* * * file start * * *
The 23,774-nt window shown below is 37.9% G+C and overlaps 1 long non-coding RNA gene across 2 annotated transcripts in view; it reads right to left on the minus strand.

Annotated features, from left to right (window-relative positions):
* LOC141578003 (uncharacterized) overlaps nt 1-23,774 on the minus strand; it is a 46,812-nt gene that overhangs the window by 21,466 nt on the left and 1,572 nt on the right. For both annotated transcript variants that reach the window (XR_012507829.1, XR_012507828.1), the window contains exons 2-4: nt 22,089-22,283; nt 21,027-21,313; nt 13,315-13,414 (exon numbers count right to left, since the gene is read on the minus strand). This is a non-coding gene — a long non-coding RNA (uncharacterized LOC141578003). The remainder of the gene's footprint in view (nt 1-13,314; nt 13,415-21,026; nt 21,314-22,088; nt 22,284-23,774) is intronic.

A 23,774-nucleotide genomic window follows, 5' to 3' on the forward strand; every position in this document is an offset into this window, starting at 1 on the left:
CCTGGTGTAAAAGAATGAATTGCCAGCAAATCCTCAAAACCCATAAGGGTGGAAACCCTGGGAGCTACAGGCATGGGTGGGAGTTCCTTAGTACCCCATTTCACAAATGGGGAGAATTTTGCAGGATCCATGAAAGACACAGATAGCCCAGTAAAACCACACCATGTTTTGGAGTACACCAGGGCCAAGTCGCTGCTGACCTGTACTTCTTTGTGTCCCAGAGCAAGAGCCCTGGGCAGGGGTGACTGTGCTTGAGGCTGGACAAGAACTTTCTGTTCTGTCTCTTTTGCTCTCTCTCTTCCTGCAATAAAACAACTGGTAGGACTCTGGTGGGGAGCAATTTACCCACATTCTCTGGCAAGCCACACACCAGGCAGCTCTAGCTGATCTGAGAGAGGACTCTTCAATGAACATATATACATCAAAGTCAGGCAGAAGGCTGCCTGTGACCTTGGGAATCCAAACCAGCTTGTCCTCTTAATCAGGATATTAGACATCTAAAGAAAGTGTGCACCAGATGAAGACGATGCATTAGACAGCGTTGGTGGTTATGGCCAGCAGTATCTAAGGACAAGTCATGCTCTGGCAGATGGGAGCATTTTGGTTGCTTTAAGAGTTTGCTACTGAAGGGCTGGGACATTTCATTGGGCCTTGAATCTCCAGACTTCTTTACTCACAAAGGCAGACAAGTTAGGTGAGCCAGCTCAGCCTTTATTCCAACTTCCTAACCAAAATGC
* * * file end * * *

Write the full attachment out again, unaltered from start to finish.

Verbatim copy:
The 23,774-nt window shown below is 37.9% G+C and overlaps 1 long non-coding RNA gene across 2 annotated transcripts in view; it reads right to left on the minus strand.

Annotated features, from left to right (window-relative positions):
* LOC141578003 (uncharacterized) overlaps nt 1-23,774 on the minus strand; it is a 46,812-nt gene that overhangs the window by 21,466 nt on the left and 1,572 nt on the right. For both annotated transcript variants that reach the window (XR_012507829.1, XR_012507828.1), the window contains exons 2-4: nt 22,089-22,283; nt 21,027-21,313; nt 13,315-13,414 (exon numbers count right to left, since the gene is read on the minus strand). This is a non-coding gene — a long non-coding RNA (uncharacterized LOC141578003). The remainder of the gene's footprint in view (nt 1-13,314; nt 13,415-21,026; nt 21,314-22,088; nt 22,284-23,774) is intronic.

A 23,774-nucleotide genomic window follows, 5' to 3' on the forward strand; every position in this document is an offset into this window, starting at 1 on the left:
CCTGGTGTAAAAGAATGAATTGCCAGCAAATCCTCAAAACCCATAAGGGTGGAAACCCTGGGAGCTACAGGCATGGGTGGGAGTTCCTTAGTACCCCATTTCACAAATGGGGAGAATTTTGCAGGATCCATGAAAGACACAGATAGCCCAGTAAAACCACACCATGTTTTGGAGTACACCAGGGCCAAGTCGCTGCTGACCTGTACTTCTTTGTGTCCCAGAGCAAGAGCCCTGGGCAGGGGTGACTGTGCTTGAGGCTGGACAAGAACTTTCTGTTCTGTCTCTTTTGCTCTCTCTCTTCCTGCAATAAAACAACTGGTAGGACTCTGGTGGGGAGCAATTTACCCACATTCTCTGGCAAGCCACACACCAGGCAGCTCTAGCTGATCTGAGAGAGGACTCTTCAATGAACATATATACATCAAAGTCAGGCAGAAGGCTGCCTGTGACCTTGGGAATCCAAACCAGCTTGTCCTCTTAATCAGGATATTAGACATCTAAAGAAAGTGTGCACCAGATGAAGACGATGCATTAGACAGCGTTGGTGGTTATGGCCAGCAGTATCTAAGGACAAGTCATGCTCTGGCAGATGGGAGCATTTTGGTTGCTTTAAGAGTTTGCTACTGAAGGGCTGGGACATTTCATTGGGCCTTGAATCTCCAGACTTCTTTACTCACAAAGGCAGACAAGTTAGGTGAGCCAGCTCAGCCTTTATTCCAACTTCCTAACCAAAATGC